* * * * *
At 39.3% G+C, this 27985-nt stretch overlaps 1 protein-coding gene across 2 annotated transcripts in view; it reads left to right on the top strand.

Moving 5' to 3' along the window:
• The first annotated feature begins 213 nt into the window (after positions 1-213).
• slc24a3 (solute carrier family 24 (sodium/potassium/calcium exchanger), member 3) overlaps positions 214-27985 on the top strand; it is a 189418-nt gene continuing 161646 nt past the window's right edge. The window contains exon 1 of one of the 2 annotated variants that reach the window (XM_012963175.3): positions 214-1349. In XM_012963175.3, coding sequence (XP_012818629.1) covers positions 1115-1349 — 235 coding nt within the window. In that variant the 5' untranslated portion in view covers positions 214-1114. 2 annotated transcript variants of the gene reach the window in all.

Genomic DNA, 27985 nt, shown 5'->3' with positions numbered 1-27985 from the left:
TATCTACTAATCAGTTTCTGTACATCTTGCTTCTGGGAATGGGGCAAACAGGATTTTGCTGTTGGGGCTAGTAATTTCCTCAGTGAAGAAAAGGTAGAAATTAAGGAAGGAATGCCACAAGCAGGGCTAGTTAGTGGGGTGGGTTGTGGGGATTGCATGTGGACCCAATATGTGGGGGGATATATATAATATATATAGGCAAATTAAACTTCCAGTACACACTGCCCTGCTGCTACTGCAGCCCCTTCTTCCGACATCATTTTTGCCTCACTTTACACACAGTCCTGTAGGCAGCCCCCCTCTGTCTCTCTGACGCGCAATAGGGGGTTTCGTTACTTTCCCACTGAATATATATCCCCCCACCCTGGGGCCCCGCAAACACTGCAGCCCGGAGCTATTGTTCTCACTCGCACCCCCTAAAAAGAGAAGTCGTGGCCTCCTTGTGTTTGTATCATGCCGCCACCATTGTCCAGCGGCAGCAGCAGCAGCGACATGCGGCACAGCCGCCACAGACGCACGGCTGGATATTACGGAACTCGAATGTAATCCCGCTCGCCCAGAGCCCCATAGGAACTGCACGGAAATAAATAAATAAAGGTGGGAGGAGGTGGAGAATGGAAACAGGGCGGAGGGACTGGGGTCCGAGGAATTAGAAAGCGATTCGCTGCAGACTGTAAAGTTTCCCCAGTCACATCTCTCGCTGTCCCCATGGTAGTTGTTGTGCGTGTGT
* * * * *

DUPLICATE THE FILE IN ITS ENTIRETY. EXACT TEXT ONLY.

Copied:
At 39.3% G+C, this 27985-nt stretch overlaps 1 protein-coding gene across 2 annotated transcripts in view; it reads left to right on the top strand.

Moving 5' to 3' along the window:
• The first annotated feature begins 213 nt into the window (after positions 1-213).
• slc24a3 (solute carrier family 24 (sodium/potassium/calcium exchanger), member 3) overlaps positions 214-27985 on the top strand; it is a 189418-nt gene continuing 161646 nt past the window's right edge. The window contains exon 1 of one of the 2 annotated variants that reach the window (XM_012963175.3): positions 214-1349. In XM_012963175.3, coding sequence (XP_012818629.1) covers positions 1115-1349 — 235 coding nt within the window. In that variant the 5' untranslated portion in view covers positions 214-1114. 2 annotated transcript variants of the gene reach the window in all.

Genomic DNA, 27985 nt, shown 5'->3' with positions numbered 1-27985 from the left:
TATCTACTAATCAGTTTCTGTACATCTTGCTTCTGGGAATGGGGCAAACAGGATTTTGCTGTTGGGGCTAGTAATTTCCTCAGTGAAGAAAAGGTAGAAATTAAGGAAGGAATGCCACAAGCAGGGCTAGTTAGTGGGGTGGGTTGTGGGGATTGCATGTGGACCCAATATGTGGGGGGATATATATAATATATATAGGCAAATTAAACTTCCAGTACACACTGCCCTGCTGCTACTGCAGCCCCTTCTTCCGACATCATTTTTGCCTCACTTTACACACAGTCCTGTAGGCAGCCCCCCTCTGTCTCTCTGACGCGCAATAGGGGGTTTCGTTACTTTCCCACTGAATATATATCCCCCCACCCTGGGGCCCCGCAAACACTGCAGCCCGGAGCTATTGTTCTCACTCGCACCCCCTAAAAAGAGAAGTCGTGGCCTCCTTGTGTTTGTATCATGCCGCCACCATTGTCCAGCGGCAGCAGCAGCAGCGACATGCGGCACAGCCGCCACAGACGCACGGCTGGATATTACGGAACTCGAATGTAATCCCGCTCGCCCAGAGCCCCATAGGAACTGCACGGAAATAAATAAATAAAGGTGGGAGGAGGTGGAGAATGGAAACAGGGCGGAGGGACTGGGGTCCGAGGAATTAGAAAGCGATTCGCTGCAGACTGTAAAGTTTCCCCAGTCACATCTCTCGCTGTCCCCATGGTAGTTGTTGTGCGTGTGT